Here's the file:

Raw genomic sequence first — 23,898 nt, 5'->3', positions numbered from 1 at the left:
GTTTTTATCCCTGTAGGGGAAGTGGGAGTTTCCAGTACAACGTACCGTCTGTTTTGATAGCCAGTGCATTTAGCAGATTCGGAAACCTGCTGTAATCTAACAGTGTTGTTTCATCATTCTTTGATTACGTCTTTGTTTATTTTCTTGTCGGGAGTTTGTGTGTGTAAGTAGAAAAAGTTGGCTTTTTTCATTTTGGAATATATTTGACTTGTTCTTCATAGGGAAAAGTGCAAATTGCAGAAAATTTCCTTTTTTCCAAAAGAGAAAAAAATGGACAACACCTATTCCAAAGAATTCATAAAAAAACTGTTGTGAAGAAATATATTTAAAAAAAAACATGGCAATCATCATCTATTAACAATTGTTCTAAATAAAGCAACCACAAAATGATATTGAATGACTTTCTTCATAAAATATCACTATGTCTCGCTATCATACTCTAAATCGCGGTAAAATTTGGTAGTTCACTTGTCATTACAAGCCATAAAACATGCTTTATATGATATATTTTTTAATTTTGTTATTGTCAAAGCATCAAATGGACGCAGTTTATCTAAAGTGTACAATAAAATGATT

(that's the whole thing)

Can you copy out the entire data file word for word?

Raw genomic sequence first — 23,898 nt, 5'->3', positions numbered from 1 at the left:
GTTTTTATCCCTGTAGGGGAAGTGGGAGTTTCCAGTACAACGTACCGTCTGTTTTGATAGCCAGTGCATTTAGCAGATTCGGAAACCTGCTGTAATCTAACAGTGTTGTTTCATCATTCTTTGATTACGTCTTTGTTTATTTTCTTGTCGGGAGTTTGTGTGTGTAAGTAGAAAAAGTTGGCTTTTTTCATTTTGGAATATATTTGACTTGTTCTTCATAGGGAAAAGTGCAAATTGCAGAAAATTTCCTTTTTTCCAAAAGAGAAAAAAATGGACAACACCTATTCCAAAGAATTCATAAAAAAACTGTTGTGAAGAAATATATTTAAAAAAAAACATGGCAATCATCATCTATTAACAATTGTTCTAAATAAAGCAACCACAAAATGATATTGAATGACTTTCTTCATAAAATATCACTATGTCTCGCTATCATACTCTAAATCGCGGTAAAATTTGGTAGTTCACTTGTCATTACAAGCCATAAAACATGCTTTATATGATATATTTTTTAATTTTGTTATTGTCAAAGCATCAAATGGACGCAGTTTATCTAAAGTGTACAATAAAATGATT